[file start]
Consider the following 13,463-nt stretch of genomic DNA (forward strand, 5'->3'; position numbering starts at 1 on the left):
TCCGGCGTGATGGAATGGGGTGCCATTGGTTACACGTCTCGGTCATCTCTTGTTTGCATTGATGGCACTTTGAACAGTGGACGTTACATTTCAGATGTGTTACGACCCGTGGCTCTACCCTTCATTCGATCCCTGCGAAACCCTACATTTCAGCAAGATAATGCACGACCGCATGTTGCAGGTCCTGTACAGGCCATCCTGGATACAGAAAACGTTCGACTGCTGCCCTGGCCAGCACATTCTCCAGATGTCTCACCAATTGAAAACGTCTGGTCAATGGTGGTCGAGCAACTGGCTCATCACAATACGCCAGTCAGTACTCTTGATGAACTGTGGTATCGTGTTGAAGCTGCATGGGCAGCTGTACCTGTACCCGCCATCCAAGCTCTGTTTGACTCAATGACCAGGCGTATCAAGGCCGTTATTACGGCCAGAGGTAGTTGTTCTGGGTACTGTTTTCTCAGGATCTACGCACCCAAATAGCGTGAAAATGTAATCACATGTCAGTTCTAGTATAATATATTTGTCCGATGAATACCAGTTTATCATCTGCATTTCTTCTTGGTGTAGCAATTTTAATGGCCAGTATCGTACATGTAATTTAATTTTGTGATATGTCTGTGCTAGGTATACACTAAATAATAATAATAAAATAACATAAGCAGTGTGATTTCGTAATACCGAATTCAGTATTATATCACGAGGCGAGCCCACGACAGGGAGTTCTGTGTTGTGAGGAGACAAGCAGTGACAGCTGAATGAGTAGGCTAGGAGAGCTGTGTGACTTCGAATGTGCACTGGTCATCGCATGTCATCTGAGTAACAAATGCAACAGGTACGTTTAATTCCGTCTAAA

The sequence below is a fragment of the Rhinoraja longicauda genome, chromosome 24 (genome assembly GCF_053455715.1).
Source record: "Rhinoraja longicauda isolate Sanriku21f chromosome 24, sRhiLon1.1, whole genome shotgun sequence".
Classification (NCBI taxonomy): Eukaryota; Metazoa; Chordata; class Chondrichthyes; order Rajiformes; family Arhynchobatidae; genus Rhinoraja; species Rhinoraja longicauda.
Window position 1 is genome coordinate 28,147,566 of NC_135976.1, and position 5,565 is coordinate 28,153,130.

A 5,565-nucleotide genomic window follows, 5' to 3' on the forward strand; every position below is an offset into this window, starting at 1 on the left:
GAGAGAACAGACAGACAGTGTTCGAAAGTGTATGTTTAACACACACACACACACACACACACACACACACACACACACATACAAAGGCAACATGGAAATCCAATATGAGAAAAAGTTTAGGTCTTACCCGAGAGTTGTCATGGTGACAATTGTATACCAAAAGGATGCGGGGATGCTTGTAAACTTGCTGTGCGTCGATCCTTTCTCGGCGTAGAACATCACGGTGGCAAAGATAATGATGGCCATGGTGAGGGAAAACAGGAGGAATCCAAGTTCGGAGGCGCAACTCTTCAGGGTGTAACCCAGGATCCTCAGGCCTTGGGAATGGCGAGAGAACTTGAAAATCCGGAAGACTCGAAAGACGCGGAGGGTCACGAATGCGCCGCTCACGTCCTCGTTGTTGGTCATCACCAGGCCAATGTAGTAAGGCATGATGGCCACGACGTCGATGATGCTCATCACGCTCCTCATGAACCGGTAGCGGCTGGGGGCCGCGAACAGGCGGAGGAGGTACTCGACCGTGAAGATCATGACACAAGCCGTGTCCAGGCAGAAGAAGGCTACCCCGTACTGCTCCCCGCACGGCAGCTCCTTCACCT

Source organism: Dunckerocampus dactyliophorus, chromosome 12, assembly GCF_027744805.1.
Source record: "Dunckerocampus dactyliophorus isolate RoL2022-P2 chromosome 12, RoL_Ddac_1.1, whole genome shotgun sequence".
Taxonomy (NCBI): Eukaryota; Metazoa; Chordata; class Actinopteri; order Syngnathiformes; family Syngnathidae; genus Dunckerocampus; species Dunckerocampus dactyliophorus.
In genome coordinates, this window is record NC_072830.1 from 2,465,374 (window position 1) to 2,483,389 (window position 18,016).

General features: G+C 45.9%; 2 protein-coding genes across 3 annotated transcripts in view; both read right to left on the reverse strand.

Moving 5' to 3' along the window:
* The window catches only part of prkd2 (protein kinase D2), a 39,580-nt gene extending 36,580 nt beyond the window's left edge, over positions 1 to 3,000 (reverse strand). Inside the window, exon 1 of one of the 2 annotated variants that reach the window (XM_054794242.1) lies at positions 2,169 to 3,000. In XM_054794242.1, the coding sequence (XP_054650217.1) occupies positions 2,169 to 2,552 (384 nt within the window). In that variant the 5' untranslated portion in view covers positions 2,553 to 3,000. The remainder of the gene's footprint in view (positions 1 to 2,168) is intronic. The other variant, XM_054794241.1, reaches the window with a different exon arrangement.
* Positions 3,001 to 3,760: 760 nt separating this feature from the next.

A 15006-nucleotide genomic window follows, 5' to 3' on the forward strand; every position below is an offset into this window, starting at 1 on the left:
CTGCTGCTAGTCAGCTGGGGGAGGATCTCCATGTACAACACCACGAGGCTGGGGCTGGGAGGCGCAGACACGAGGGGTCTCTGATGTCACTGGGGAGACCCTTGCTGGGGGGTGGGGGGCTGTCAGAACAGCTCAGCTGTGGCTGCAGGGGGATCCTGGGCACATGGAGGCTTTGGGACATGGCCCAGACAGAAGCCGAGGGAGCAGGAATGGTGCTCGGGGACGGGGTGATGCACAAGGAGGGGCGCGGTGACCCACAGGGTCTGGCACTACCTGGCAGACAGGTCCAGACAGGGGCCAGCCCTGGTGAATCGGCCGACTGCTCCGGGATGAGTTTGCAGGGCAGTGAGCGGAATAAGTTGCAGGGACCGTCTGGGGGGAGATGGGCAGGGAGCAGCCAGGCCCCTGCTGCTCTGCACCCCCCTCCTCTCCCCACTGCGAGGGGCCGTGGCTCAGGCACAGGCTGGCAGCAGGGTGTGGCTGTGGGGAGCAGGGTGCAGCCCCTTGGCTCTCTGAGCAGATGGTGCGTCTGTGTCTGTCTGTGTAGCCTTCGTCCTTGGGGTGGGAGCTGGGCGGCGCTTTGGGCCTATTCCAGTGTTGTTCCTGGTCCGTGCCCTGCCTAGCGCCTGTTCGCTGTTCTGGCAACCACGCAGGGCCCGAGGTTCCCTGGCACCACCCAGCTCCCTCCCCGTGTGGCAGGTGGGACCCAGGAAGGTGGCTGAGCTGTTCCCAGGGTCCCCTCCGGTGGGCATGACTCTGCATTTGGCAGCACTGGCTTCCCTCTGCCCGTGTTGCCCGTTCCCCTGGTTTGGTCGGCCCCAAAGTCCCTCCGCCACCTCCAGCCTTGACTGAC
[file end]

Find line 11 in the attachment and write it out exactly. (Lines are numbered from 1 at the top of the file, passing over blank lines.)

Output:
Taxonomy (NCBI): Eukaryota; Metazoa; Chordata; class Actinopteri; order Syngnathiformes; family Syngnathidae; genus Dunckerocampus; species Dunckerocampus dactyliophorus.